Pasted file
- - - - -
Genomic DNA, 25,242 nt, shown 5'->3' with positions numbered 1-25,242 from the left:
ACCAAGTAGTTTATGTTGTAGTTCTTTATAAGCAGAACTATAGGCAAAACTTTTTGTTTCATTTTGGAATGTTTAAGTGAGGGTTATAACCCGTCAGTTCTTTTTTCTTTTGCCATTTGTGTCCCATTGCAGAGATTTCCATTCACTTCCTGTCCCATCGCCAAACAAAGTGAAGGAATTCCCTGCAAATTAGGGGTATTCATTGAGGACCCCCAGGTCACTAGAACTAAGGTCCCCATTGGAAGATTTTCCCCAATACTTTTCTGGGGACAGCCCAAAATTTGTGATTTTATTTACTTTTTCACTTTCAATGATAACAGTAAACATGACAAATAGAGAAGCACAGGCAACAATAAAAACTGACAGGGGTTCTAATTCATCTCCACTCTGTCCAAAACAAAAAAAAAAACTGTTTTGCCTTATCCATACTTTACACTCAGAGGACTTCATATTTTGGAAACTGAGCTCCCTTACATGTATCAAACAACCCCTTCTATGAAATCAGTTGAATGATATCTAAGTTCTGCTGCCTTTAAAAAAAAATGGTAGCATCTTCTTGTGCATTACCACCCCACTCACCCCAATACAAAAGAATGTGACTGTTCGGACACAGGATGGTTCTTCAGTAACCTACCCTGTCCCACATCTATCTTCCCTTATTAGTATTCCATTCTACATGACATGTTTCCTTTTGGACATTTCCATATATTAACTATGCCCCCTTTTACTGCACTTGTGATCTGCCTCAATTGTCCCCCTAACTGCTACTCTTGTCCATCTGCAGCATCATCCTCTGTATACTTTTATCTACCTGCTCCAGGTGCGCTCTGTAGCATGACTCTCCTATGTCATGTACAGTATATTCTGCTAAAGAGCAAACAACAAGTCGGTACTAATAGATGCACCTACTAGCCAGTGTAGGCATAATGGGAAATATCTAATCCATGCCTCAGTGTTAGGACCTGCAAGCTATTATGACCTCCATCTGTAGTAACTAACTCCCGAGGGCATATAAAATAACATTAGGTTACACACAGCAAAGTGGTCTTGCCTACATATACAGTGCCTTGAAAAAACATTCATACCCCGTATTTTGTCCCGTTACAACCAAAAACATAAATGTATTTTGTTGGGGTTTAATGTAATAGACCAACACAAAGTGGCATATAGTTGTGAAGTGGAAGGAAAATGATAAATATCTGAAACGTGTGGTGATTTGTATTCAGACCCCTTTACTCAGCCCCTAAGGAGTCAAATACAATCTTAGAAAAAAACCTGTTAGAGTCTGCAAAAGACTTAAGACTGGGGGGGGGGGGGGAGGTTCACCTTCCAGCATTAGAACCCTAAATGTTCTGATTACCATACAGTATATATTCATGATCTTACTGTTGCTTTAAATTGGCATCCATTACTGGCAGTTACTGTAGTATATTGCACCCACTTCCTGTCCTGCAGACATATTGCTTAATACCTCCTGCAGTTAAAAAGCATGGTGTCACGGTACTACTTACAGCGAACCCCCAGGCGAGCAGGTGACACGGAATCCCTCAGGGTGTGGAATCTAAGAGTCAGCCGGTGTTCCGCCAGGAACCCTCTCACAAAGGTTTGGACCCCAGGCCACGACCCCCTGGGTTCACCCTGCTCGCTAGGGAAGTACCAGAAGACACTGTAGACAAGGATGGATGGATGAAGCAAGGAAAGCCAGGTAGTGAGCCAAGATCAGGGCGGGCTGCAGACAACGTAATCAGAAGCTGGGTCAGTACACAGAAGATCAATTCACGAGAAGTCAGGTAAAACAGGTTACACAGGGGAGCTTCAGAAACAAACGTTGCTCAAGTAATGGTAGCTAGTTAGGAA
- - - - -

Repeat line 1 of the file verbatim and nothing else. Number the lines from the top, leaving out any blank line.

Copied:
Genomic DNA, 25,242 nt, shown 5'->3' with positions numbered 1-25,242 from the left: